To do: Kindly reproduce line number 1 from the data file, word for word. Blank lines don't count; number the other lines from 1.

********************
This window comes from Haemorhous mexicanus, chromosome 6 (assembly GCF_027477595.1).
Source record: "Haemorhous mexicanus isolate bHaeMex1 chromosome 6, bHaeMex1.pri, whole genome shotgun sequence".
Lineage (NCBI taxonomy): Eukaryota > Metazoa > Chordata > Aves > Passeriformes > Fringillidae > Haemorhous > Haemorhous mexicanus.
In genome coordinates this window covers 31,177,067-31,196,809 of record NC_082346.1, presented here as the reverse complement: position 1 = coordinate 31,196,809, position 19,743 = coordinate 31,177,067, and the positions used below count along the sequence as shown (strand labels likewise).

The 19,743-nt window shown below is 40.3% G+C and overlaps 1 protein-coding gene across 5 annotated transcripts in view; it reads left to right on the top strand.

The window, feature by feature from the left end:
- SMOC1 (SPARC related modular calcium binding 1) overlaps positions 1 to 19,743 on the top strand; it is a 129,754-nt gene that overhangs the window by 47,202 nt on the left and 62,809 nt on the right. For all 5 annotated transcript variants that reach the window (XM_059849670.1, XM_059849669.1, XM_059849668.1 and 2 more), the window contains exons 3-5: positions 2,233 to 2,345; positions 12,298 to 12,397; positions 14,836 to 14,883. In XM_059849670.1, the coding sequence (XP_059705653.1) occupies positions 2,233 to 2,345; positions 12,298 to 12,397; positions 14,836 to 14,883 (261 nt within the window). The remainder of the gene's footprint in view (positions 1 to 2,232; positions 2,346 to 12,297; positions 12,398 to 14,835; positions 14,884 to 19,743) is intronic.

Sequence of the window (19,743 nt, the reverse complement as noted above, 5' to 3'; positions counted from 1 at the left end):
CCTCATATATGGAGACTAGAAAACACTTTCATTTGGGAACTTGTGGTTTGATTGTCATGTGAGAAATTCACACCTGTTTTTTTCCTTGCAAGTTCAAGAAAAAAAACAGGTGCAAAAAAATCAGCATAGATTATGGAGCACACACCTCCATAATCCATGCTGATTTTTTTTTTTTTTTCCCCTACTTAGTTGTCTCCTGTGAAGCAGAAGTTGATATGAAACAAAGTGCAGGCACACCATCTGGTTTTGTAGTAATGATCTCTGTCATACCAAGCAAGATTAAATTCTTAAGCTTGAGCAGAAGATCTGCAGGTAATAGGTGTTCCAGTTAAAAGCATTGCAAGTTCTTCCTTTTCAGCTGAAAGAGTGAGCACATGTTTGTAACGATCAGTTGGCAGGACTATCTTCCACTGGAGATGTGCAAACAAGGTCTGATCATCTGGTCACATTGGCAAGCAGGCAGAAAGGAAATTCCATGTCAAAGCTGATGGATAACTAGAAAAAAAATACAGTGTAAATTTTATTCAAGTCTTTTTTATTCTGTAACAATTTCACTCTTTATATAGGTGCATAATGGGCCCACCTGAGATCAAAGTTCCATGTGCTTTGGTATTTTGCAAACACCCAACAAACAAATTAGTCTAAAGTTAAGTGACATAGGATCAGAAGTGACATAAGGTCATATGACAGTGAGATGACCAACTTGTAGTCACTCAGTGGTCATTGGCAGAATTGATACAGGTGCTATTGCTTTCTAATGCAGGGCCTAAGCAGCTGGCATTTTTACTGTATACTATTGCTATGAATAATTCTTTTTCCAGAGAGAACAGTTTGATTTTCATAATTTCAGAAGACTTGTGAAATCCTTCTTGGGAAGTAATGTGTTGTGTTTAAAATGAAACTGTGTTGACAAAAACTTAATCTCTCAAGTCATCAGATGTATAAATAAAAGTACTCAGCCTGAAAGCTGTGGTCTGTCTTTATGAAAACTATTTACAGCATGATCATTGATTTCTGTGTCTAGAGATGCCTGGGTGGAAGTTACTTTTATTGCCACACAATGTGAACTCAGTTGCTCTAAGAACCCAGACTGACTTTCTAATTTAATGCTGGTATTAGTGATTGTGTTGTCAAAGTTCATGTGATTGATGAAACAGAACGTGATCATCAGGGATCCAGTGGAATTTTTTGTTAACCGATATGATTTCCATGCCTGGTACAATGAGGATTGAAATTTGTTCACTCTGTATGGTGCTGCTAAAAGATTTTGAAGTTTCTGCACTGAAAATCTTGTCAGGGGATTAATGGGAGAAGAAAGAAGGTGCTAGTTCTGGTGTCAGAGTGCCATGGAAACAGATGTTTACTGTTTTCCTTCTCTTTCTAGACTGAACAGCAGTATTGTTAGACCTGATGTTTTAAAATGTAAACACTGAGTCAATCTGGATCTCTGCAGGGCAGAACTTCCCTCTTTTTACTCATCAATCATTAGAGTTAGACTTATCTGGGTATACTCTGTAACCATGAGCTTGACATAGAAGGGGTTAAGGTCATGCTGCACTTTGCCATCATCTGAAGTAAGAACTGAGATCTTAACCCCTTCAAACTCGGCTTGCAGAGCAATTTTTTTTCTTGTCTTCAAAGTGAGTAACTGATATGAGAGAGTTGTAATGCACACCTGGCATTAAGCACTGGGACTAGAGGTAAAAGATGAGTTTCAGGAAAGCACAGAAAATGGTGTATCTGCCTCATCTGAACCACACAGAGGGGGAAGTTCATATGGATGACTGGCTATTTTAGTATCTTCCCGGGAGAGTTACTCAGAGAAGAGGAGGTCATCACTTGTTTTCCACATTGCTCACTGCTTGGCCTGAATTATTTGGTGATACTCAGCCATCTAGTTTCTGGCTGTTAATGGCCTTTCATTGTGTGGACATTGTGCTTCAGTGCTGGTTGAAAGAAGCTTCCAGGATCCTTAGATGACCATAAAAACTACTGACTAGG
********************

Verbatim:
This window comes from Haemorhous mexicanus, chromosome 6 (assembly GCF_027477595.1).